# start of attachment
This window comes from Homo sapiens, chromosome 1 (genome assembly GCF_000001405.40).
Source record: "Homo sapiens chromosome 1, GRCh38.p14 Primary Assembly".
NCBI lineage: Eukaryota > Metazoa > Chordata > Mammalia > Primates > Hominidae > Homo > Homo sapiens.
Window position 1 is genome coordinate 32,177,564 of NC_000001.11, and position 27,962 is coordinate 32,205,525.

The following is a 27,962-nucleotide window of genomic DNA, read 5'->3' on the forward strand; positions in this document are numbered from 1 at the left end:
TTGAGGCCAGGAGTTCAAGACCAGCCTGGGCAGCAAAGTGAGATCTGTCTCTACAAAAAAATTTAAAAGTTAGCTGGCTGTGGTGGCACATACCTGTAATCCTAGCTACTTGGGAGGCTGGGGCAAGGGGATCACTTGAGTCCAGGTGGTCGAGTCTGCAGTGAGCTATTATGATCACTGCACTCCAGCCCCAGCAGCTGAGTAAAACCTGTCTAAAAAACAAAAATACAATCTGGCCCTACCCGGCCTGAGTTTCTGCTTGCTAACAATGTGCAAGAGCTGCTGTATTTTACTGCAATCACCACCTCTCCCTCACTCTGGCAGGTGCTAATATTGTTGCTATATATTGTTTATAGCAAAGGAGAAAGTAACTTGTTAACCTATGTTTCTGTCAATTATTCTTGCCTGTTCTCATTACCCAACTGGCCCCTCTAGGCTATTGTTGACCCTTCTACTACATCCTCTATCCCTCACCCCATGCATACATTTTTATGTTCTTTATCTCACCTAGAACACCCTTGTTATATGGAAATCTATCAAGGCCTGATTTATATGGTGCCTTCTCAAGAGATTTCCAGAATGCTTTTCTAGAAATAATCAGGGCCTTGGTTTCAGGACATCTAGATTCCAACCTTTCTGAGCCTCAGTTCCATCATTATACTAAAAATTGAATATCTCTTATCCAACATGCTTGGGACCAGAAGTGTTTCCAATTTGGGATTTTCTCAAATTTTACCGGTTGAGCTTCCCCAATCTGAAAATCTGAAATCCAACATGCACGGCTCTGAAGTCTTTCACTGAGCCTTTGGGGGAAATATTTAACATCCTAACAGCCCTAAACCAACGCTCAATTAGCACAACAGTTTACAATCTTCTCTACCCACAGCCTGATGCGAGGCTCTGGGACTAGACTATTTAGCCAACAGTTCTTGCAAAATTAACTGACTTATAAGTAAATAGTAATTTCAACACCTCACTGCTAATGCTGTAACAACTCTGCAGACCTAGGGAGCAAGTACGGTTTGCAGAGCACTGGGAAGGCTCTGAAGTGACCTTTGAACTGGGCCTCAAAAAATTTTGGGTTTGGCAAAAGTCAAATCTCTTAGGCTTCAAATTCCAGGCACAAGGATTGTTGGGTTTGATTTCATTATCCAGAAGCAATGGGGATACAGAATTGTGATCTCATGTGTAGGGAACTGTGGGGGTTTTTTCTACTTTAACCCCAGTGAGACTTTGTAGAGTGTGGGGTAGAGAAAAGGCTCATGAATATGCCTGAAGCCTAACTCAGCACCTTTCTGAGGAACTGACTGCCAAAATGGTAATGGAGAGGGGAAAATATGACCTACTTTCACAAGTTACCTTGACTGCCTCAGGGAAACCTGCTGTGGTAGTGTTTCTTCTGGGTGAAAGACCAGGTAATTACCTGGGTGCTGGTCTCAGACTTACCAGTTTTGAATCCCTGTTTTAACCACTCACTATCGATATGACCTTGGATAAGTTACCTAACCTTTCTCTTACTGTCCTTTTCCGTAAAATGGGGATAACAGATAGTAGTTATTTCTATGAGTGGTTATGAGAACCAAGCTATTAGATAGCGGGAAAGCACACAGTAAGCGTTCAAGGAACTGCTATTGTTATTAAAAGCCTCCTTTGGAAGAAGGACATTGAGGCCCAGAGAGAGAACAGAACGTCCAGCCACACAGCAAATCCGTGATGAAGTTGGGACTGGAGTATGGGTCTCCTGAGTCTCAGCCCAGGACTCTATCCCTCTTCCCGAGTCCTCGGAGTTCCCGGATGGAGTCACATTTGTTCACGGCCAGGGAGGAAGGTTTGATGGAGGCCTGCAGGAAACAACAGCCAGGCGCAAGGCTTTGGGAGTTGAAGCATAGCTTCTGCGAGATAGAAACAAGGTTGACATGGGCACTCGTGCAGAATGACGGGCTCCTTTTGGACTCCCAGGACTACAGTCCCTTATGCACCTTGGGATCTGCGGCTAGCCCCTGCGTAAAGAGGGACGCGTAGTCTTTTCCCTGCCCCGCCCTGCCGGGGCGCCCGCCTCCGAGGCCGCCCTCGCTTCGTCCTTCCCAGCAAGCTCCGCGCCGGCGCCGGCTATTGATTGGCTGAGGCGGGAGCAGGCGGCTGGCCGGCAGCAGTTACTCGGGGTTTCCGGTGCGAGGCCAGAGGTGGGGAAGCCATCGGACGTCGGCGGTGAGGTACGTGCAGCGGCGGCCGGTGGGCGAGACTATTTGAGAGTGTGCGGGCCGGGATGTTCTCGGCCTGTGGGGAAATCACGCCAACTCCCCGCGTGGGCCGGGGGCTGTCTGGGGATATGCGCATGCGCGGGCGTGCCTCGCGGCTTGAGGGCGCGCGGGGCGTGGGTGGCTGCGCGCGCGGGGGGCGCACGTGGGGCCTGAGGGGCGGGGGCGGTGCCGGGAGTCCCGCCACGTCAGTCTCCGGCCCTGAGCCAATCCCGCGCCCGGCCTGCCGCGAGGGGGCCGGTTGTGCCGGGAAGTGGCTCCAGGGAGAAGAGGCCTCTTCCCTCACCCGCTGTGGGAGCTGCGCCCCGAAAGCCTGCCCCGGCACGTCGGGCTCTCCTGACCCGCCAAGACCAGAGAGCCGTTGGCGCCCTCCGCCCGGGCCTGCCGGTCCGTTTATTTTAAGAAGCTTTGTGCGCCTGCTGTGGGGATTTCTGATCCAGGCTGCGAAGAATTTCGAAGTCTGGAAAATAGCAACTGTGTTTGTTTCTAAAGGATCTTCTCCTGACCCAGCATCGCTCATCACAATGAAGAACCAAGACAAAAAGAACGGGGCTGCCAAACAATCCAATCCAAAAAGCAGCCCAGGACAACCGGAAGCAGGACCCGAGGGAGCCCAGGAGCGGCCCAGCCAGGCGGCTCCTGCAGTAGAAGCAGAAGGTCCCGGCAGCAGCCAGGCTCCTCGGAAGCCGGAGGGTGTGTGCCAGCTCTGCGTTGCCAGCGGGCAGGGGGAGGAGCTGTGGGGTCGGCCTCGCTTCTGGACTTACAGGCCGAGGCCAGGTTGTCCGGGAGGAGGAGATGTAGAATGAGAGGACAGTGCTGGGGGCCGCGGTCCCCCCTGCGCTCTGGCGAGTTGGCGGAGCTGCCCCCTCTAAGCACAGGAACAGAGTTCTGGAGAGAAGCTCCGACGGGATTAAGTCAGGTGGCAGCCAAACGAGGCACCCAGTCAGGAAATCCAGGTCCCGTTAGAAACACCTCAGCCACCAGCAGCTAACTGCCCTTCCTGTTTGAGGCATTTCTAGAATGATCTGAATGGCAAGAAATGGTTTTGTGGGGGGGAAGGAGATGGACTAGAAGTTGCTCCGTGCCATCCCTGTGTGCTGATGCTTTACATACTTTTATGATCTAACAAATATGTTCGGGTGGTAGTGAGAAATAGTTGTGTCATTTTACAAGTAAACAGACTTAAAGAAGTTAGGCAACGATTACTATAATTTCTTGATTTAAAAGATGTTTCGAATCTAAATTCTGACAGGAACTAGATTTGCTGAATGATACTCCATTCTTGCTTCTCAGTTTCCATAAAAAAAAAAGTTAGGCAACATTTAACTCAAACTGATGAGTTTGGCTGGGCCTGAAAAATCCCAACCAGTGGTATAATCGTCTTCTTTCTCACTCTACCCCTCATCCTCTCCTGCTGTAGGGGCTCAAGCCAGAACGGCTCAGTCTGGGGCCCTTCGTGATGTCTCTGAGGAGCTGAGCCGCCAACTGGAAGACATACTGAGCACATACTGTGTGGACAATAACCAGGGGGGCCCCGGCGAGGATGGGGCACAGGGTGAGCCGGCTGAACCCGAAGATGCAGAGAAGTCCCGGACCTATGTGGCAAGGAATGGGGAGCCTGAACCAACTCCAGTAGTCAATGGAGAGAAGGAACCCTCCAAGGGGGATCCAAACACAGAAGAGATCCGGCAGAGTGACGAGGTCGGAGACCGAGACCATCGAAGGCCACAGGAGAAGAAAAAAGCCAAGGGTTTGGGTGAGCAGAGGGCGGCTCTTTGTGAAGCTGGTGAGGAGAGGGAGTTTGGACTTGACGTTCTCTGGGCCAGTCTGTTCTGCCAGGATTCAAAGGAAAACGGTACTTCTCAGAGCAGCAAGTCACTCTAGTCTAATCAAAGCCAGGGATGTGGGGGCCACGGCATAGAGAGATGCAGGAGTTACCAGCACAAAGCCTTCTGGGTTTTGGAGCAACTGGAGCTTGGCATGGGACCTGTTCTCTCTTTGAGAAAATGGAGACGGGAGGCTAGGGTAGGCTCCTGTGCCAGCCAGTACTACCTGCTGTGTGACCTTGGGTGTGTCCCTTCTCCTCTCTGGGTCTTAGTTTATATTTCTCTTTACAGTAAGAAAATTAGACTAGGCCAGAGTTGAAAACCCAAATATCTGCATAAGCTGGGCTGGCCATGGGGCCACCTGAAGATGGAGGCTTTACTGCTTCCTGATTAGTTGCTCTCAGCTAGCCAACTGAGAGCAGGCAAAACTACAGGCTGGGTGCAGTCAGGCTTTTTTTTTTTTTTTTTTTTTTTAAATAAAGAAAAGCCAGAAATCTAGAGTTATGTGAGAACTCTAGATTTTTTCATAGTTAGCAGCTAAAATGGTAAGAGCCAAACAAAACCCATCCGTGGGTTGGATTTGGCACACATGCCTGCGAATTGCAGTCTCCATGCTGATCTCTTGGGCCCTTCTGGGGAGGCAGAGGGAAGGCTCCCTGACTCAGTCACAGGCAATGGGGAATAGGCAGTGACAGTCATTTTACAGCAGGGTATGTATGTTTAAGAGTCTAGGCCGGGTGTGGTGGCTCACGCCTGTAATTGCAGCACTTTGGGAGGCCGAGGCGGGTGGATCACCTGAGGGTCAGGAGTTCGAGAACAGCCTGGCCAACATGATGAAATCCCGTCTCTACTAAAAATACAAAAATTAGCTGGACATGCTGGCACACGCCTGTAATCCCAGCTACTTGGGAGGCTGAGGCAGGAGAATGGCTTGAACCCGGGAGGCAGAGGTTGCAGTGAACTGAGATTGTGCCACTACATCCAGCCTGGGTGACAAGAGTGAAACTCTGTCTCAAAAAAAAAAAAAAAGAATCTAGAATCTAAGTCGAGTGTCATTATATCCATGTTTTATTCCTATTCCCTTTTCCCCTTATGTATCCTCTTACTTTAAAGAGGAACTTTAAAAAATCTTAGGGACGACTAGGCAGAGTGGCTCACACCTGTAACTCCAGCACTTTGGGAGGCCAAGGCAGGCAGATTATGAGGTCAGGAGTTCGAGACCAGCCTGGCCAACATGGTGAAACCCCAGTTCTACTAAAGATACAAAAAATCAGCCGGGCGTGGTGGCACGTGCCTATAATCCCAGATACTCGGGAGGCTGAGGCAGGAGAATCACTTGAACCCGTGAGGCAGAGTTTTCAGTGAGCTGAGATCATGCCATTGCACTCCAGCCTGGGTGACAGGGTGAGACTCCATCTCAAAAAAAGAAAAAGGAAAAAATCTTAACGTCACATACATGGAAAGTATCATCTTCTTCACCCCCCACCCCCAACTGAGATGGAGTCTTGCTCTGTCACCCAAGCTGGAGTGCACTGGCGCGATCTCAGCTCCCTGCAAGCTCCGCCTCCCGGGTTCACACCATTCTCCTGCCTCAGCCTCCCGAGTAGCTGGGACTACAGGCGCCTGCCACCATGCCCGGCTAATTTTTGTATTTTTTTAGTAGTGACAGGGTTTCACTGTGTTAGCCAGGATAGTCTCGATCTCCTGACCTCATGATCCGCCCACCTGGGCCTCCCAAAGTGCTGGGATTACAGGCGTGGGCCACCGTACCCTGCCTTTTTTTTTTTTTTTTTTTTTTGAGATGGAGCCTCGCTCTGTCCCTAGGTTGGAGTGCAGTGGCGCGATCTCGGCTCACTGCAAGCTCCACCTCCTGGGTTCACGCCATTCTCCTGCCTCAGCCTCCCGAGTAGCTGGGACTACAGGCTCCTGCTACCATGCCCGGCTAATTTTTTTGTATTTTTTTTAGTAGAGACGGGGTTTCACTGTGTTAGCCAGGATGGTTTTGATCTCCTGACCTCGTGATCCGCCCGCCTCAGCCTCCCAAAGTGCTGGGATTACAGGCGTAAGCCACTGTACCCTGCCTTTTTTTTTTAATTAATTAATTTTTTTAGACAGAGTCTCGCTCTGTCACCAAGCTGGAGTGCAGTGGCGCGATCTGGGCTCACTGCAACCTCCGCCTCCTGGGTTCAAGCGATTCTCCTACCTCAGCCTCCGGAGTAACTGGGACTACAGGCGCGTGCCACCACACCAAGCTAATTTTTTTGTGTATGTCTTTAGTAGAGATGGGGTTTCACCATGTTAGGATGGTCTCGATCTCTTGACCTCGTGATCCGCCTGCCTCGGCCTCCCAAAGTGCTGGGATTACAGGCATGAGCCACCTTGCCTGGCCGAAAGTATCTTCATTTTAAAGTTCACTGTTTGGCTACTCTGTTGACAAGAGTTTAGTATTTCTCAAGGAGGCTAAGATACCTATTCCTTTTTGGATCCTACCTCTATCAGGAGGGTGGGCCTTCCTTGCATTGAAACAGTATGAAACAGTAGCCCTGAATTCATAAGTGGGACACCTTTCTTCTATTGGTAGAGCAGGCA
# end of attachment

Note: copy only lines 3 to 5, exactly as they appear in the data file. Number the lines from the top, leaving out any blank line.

NCBI lineage: Eukaryota > Metazoa > Chordata > Mammalia > Primates > Hominidae > Homo > Homo sapiens.
Window position 1 is genome coordinate 32,177,564 of NC_000001.11, and position 27,962 is coordinate 32,205,525.

The following is a 27,962-nucleotide window of genomic DNA, read 5'->3' on the forward strand; positions in this document are numbered from 1 at the left end: